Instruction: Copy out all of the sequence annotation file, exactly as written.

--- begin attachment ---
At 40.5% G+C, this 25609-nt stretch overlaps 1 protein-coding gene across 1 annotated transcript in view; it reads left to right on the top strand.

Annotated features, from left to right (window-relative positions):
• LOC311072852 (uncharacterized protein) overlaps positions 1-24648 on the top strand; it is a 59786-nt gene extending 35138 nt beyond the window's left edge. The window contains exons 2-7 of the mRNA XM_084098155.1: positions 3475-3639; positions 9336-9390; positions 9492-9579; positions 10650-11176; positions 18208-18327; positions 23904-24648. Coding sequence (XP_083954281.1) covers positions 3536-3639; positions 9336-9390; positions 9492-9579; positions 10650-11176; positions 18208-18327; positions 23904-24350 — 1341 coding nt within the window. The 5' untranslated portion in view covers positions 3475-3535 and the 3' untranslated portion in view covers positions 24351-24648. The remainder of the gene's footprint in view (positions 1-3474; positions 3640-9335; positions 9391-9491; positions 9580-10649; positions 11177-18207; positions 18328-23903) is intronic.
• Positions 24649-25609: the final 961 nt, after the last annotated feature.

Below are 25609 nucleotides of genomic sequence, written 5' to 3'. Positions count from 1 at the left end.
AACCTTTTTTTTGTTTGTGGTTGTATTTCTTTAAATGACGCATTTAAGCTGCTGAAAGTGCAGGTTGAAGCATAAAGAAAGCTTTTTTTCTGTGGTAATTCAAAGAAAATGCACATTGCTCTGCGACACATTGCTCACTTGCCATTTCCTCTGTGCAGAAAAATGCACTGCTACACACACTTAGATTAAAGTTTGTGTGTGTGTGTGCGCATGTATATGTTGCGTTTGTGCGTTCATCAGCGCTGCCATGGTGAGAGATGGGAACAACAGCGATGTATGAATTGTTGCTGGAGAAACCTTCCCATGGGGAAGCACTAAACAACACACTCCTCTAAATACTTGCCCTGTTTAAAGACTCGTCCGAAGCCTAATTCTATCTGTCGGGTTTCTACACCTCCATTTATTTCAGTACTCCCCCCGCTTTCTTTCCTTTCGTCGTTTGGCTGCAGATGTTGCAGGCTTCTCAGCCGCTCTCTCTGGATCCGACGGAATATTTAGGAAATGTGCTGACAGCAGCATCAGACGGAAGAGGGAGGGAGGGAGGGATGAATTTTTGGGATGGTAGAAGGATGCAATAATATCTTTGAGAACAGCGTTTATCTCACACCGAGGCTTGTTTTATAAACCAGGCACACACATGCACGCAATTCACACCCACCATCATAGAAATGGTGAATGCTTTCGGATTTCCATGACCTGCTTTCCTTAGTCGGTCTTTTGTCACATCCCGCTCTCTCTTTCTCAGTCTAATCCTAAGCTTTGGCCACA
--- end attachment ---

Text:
At 40.5% G+C, this 25609-nt stretch overlaps 1 protein-coding gene across 1 annotated transcript in view; it reads left to right on the top strand.

Annotated features, from left to right (window-relative positions):
• LOC311072852 (uncharacterized protein) overlaps positions 1-24648 on the top strand; it is a 59786-nt gene extending 35138 nt beyond the window's left edge. The window contains exons 2-7 of the mRNA XM_084098155.1: positions 3475-3639; positions 9336-9390; positions 9492-9579; positions 10650-11176; positions 18208-18327; positions 23904-24648. Coding sequence (XP_083954281.1) covers positions 3536-3639; positions 9336-9390; positions 9492-9579; positions 10650-11176; positions 18208-18327; positions 23904-24350 — 1341 coding nt within the window. The 5' untranslated portion in view covers positions 3475-3535 and the 3' untranslated portion in view covers positions 24351-24648. The remainder of the gene's footprint in view (positions 1-3474; positions 3640-9335; positions 9391-9491; positions 9580-10649; positions 11177-18207; positions 18328-23903) is intronic.
• Positions 24649-25609: the final 961 nt, after the last annotated feature.

Below are 25609 nucleotides of genomic sequence, written 5' to 3'. Positions count from 1 at the left end.
AACCTTTTTTTTGTTTGTGGTTGTATTTCTTTAAATGACGCATTTAAGCTGCTGAAAGTGCAGGTTGAAGCATAAAGAAAGCTTTTTTTCTGTGGTAATTCAAAGAAAATGCACATTGCTCTGCGACACATTGCTCACTTGCCATTTCCTCTGTGCAGAAAAATGCACTGCTACACACACTTAGATTAAAGTTTGTGTGTGTGTGTGCGCATGTATATGTTGCGTTTGTGCGTTCATCAGCGCTGCCATGGTGAGAGATGGGAACAACAGCGATGTATGAATTGTTGCTGGAGAAACCTTCCCATGGGGAAGCACTAAACAACACACTCCTCTAAATACTTGCCCTGTTTAAAGACTCGTCCGAAGCCTAATTCTATCTGTCGGGTTTCTACACCTCCATTTATTTCAGTACTCCCCCCGCTTTCTTTCCTTTCGTCGTTTGGCTGCAGATGTTGCAGGCTTCTCAGCCGCTCTCTCTGGATCCGACGGAATATTTAGGAAATGTGCTGACAGCAGCATCAGACGGAAGAGGGAGGGAGGGAGGGATGAATTTTTGGGATGGTAGAAGGATGCAATAATATCTTTGAGAACAGCGTTTATCTCACACCGAGGCTTGTTTTATAAACCAGGCACACACATGCACGCAATTCACACCCACCATCATAGAAATGGTGAATGCTTTCGGATTTCCATGACCTGCTTTCCTTAGTCGGTCTTTTGTCACATCCCGCTCTCTCTTTCTCAGTCTAATCCTAAGCTTTGGCCACA